The British university system will likely be very different from the education system you are used to. At university level, learning and education in Britain is far less formal than teaching in a school. There is no structured, regimented style of learning in which students recount information taught to them with as much precision as possible in order to achieve the highest grade. Instead, you will be taught in a system which focuses on the development and curation of your own ideas, arguments and hypotheses.
What you are directly taught will be the foundation of your learning and knowledge base. Your ideas and opinions will then be challenged by other students, strengthened by those who disagree with you during seminars and backed up by what you are taught.
In the spirit of university education in Britain being less formal, lecturers and professors are usually called by their first names (unless they specifically ask you to do otherwise) and you will find that your relationship with them will be, perhaps, more relaxed than you are used to with your former school teachers.
You will be taught in the form of seminars and lectures. Lectures being large formal group sessions intended to cover a wide range of teaching points. Seminars are smaller sessions in which you will cover the material of the lecture and have the opportunity to discuss and elaborate, with the intention of solidifying your knowledge and developing your own opinions and ideas.
A noted difference may be the manner in which both the seminars and lectures are conducted. There is no material set that must be memorised or committed to memory. There will be set reading tasks or exercises to be done before sessions, but it is not expected that all of this material is perfectly understood and absorbed.
The intention of a seminar, particularly, is to build your understanding of a subject area and delve into and develop your own ideas and opinions about it. There is no need to go into any session (except for exams or tests) with a perfect understanding of the topic. This would be counterproductive so do not worry if you are still unclear about any of the material. This means that it is also an opportunity to discuss any particular area that you are struggling with or do not understand. There is a common adage in Britain that any question you ask will probably be on the minds of several others around you, and no question is a stupid question. So, if you are unsure, confused or simply want a point clarified in class, do speak up – many others will probably be glad you did!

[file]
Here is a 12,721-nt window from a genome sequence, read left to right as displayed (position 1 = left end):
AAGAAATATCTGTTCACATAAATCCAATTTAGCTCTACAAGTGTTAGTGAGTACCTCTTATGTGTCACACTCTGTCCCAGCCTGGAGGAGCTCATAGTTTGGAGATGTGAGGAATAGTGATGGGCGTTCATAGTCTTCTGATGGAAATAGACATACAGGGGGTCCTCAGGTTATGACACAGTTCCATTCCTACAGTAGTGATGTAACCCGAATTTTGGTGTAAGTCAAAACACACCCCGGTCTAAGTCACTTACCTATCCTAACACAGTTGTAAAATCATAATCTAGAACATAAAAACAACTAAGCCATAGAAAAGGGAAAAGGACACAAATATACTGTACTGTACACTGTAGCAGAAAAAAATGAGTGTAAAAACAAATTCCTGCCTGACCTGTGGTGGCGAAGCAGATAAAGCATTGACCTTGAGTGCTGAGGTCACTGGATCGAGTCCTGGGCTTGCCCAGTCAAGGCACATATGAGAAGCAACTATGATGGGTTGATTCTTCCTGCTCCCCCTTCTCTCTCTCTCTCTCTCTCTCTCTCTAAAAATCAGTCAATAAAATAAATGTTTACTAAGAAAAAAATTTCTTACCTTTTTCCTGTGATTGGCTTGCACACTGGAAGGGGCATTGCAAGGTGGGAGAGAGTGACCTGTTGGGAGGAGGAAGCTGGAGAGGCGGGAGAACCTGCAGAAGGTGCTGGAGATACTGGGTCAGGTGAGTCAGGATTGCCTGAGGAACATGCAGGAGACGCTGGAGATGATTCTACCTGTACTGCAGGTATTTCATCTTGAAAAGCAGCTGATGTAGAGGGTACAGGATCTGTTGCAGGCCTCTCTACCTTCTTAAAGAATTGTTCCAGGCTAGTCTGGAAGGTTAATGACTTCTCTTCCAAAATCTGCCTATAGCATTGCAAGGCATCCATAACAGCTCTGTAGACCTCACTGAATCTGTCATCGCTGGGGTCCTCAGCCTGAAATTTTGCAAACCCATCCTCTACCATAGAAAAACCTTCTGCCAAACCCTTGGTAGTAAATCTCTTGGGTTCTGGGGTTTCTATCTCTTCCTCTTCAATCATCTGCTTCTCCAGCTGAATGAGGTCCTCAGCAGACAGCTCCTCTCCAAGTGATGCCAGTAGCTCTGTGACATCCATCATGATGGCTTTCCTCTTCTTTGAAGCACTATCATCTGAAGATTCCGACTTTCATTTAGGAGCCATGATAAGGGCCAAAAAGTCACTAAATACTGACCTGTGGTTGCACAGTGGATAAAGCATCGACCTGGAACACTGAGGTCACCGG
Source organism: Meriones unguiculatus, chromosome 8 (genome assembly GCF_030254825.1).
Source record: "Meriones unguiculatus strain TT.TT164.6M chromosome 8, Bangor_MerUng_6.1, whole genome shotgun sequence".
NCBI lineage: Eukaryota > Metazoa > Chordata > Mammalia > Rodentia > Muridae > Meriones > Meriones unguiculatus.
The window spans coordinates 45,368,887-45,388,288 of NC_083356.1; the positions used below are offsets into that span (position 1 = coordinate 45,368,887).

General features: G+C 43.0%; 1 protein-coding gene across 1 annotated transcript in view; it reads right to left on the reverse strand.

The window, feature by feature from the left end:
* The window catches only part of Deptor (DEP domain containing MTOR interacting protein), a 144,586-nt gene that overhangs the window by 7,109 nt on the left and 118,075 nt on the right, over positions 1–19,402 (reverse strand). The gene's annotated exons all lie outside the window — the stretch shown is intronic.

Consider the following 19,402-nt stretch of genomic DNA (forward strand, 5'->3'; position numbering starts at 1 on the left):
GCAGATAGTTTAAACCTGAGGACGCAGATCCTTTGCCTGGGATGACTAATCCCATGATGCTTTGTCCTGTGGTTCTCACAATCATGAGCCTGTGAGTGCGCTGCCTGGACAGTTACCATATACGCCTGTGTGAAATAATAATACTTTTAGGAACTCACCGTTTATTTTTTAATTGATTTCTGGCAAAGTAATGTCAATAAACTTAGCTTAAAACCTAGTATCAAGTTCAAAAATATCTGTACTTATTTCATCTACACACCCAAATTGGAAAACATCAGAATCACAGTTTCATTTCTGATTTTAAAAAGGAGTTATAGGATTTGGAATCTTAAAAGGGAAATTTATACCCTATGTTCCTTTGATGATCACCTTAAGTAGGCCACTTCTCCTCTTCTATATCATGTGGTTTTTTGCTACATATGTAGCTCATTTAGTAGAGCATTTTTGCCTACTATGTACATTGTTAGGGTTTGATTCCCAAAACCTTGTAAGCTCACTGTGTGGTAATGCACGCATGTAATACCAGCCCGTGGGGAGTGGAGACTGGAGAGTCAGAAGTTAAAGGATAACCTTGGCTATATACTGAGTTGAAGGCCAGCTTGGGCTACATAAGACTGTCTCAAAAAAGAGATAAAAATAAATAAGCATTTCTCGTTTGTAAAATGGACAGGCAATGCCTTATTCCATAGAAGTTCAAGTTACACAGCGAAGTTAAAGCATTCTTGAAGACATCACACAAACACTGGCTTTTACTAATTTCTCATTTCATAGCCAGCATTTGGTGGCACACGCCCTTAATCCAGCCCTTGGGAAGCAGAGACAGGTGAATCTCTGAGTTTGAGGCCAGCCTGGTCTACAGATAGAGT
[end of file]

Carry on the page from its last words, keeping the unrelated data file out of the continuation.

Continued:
Depending on the particular staff member, teaching may also be an informal process. Most lecturers see university students as fellow adults and peers and treat them as such. Many use humour and sarcasm in their teaching with the intention of putting their students at ease. Do respect the nature of their teaching in this regard, it is not important to your seminar leader that you get everything right or answer every question perfectly, especially not if you are speaking over another student in the process.
Even sessions that have ‘participation marks’ (marks for how well you participate in group discussions) will not simply be looking for you to answer every question but also how well you interact with the other students and contribute to the wider discussion. There is no expectation that one student will answer every question. Be mindful not to speak over other students but listen to what they have to say – it is completely acceptable to disagree with a fellow student (encouraged even, as it can often strengthen both sides of an argument) but do so in a respectful and constructive way. Also, be sure to show that you can mindfully listen to the perspectives and opinions of others. Hearing and reflecting on another point of view is an important way to learn and is vital to any productive classroom environment.
There is also a wide variety of platforms available on which staff may teach. Lectures may be recorded for you to view later, presentations and teaching materials made available to students using an online platform or interactive sessions may be used which require students to participate in or conduct research.